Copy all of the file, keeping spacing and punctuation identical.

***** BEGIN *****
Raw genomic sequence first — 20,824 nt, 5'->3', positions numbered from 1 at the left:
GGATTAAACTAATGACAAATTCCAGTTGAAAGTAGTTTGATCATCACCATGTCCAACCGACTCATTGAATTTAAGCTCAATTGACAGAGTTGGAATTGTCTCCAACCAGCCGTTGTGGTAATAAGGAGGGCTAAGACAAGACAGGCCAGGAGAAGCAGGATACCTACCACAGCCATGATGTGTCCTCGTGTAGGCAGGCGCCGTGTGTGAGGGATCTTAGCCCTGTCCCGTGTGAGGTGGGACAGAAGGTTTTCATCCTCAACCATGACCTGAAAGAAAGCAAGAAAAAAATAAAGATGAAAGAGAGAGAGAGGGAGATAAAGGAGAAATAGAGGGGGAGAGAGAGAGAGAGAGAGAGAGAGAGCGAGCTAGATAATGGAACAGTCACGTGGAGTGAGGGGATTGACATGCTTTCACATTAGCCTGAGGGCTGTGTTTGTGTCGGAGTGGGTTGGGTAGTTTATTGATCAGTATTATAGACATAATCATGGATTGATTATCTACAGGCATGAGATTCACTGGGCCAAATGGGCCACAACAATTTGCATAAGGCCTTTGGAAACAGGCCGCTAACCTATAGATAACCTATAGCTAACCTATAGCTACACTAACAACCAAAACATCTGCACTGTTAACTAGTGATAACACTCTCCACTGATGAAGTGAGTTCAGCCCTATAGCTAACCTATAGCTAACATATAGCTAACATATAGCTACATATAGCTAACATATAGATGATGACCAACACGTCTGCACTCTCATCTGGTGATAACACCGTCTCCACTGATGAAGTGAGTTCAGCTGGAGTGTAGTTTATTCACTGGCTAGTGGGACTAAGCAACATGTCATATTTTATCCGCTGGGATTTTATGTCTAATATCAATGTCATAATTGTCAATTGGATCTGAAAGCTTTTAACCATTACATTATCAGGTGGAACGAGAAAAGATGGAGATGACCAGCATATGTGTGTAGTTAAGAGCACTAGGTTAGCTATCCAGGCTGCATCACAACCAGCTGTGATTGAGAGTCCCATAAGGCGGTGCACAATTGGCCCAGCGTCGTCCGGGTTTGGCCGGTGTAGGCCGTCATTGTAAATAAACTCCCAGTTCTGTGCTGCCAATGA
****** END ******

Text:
Raw genomic sequence first — 20,824 nt, 5'->3', positions numbered from 1 at the left:
GGATTAAACTAATGACAAATTCCAGTTGAAAGTAGTTTGATCATCACCATGTCCAACCGACTCATTGAATTTAAGCTCAATTGACAGAGTTGGAATTGTCTCCAACCAGCCGTTGTGGTAATAAGGAGGGCTAAGACAAGACAGGCCAGGAGAAGCAGGATACCTACCACAGCCATGATGTGTCCTCGTGTAGGCAGGCGCCGTGTGTGAGGGATCTTAGCCCTGTCCCGTGTGAGGTGGGACAGAAGGTTTTCATCCTCAACCATGACCTGAAAGAAAGCAAGAAAAAAATAAAGATGAAAGAGAGAGAGAGGGAGATAAAGGAGAAATAGAGGGGGAGAGAGAGAGAGAGAGAGAGAGAGAGCGAGCTAGATAATGGAACAGTCACGTGGAGTGAGGGGATTGACATGCTTTCACATTAGCCTGAGGGCTGTGTTTGTGTCGGAGTGGGTTGGGTAGTTTATTGATCAGTATTATAGACATAATCATGGATTGATTATCTACAGGCATGAGATTCACTGGGCCAAATGGGCCACAACAATTTGCATAAGGCCTTTGGAAACAGGCCGCTAACCTATAGATAACCTATAGCTAACCTATAGCTACACTAACAACCAAAACATCTGCACTGTTAACTAGTGATAACACTCTCCACTGATGAAGTGAGTTCAGCCCTATAGCTAACCTATAGCTAACATATAGCTAACATATAGCTACATATAGCTAACATATAGATGATGACCAACACGTCTGCACTCTCATCTGGTGATAACACCGTCTCCACTGATGAAGTGAGTTCAGCTGGAGTGTAGTTTATTCACTGGCTAGTGGGACTAAGCAACATGTCATATTTTATCCGCTGGGATTTTATGTCTAATATCAATGTCATAATTGTCAATTGGATCTGAAAGCTTTTAACCATTACATTATCAGGTGGAACGAGAAAAGATGGAGATGACCAGCATATGTGTGTAGTTAAGAGCACTAGGTTAGCTATCCAGGCTGCATCACAACCAGCTGTGATTGAGAGTCCCATAAGGCGGTGCACAATTGGCCCAGCGTCGTCCGGGTTTGGCCGGTGTAGGCCGTCATTGTAAATAAACTCCCAGTTCTGTGCTGCCAATGA